On July 22 a trial over the issue of racial segregation of students in Pitt County Schools (PCS) will begin at the Eastern District Federal Courthouse in Greenville, N.C. The UNC Center for Civil Rights (CCR) and co-counsel are representing a group of African-American parents and the Pitt County Coalition for Educating Black Children (the plaintiffs) to reverse a PCS student assignment plan that they assert resegregated several schools in the district. At the same time, PCS will seek a declaration of “unitary status” and an end to over four decades of federal judicial oversight. A school district is considered unitary when it has eliminated the effects of past racial segregation to the extent practicable.
This is the first major unitary status case in North Carolina since 1999. Over 100 school districts across the South are still under court supervision, and many advocates involved in those districts will likely be monitoring this lawsuit to see how the case unfolds.
The UNC Center for Civil Rights are joined as Plaintiffs' counsel by the Lawyers’ Committee for Civil Rights Under the Law and Dechert LLP.
Media inquiries may be directed to the UNC Law School Communications Office (Allison Reid, 919.843.7148, email@example.com) or UNC Center for Civil Rights (Bethan Eynon, 919.590.9139, firstname.lastname@example.org). Time permitting, Center for Civil Rights attorneys will post updates on this blog as the trial progresses.
Read More... (On July 22, CCR represents Plaintiffs in historic Pitt County school desegregation trial)
Posted by Taiyyaba A. Qureshi on Wed. July 17, 2013 2:05 PM
Categories: Education, Pitt County, Race Discrimination, Segregation
The Center was invited to write for Teach For America's blog, Pass
the Chalk, to commemorate the Brown v. Board of Education anniversary.
We wrote about the spectrum of segregation and resegregation in North
Carolina as an example of this disturbing nationwide trend.
Halifax community members at a rally for education equality
Although racial segregation in public schools was held unconstitutional in 1954 by
Brown v. Board of Education,
massive resistance by segregationist state and local governments
prevented meaningful implementation of this landmark ruling for over a
decade. It wasn’t until the late 1960s, and in response to community
activism, litigation, and intervention by the federal government, that
the doors of educational opportunity were finally forced open to create
equal access for children of color.
Today, almost 60 years after
its promise of an integrated and equal education remains unfulfilled. The cross-exposure of black and white students—an important measure of integration—peaked in the mid-1980s but, by 2000 was even lower than in 1968.
Read More... (59 Years after Brown vs. Board of Ed, the Spectrum of Segregation Persists)
Posted by Taiyyaba A. Qureshi on Thu. May 16, 2013 12:09 PM
Categories: Charlotte-Mecklenburg, Education, Halifax County, Pitt County, Race Discrimination, Segregation, Wake County
Center Education Fellow Taiyyaba Qureshi, with Jason Langberg, Director of Legal Aid NC's Push Out Prevention Project, and Eldrin Deas, PhD Candidate at UNC SChool of Education, authored an article in this month's Poverty and Race Research Action Council Journal on the need for education officials to be accountable through meaningful engagement with education stakeholders. The full article is available in the March/April PRRAC Journal.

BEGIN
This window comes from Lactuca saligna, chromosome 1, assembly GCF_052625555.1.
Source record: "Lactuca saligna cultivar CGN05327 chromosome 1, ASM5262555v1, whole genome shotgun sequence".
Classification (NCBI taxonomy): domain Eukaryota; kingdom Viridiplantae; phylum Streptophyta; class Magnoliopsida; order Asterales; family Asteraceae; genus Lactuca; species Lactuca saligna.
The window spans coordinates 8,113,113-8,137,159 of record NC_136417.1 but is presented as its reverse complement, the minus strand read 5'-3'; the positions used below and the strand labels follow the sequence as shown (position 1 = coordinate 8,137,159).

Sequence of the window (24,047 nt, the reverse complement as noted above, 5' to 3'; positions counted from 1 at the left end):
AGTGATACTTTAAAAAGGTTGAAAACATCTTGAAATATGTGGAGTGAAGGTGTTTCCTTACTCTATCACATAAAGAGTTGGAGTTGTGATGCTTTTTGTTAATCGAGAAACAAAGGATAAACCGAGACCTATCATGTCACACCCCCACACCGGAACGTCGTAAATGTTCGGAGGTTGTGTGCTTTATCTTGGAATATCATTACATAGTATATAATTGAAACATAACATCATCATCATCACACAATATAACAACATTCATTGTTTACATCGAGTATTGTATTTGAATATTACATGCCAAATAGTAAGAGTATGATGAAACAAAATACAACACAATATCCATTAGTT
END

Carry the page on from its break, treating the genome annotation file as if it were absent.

Accountability in education must
include the idea that school systems have certain obligations to their
stakeholders. Traditional notions of accountability are mostly focused on
measuring performance outputs of students, teachers and principals, and fail to
identify metrics by which elected and appointed policymakers can be held
accountable for their actions. Unfortunately,
this trend has become even more prevalent as so-called market-based reforms (e.g.,
expanded high-stakes testing, merit pay, privitization) are adopted on the
federal, state and local levels. These policy changes in fact “de-form” democratic
principles of good governance and fairness, which require that school system
leaders be held accountable to the community. Over the past four years,
education policymakers and community advocates in Wake County, North Carolina
demonstrated that such accountability is essential to creating a healthy
relationship between the school district and the community it serves and to
producing high-quality, equitable outcomes for students.
Read More... (Community-Based Accountability: Best Practices for School Officials)
Posted by Taiyyaba A. Qureshi on Wed. March 20, 2013 9:16 AM
Categories: Education, Wake County
In a recent "Race and the Law" series, Center staff and UNC Law School professors reenacted excerpts from the oral arguments in the Fisher v. University of Texas. The case was heard at the US Supreme Court on October 10, 2012. UNC School of Law Dean Jack Boger. CCR Attorneys Mark Dorosin and Elizabeth Haddix, and the UNC Office of University Counsel filed an an amicus brief on behalf of the University of North Carolina in this case.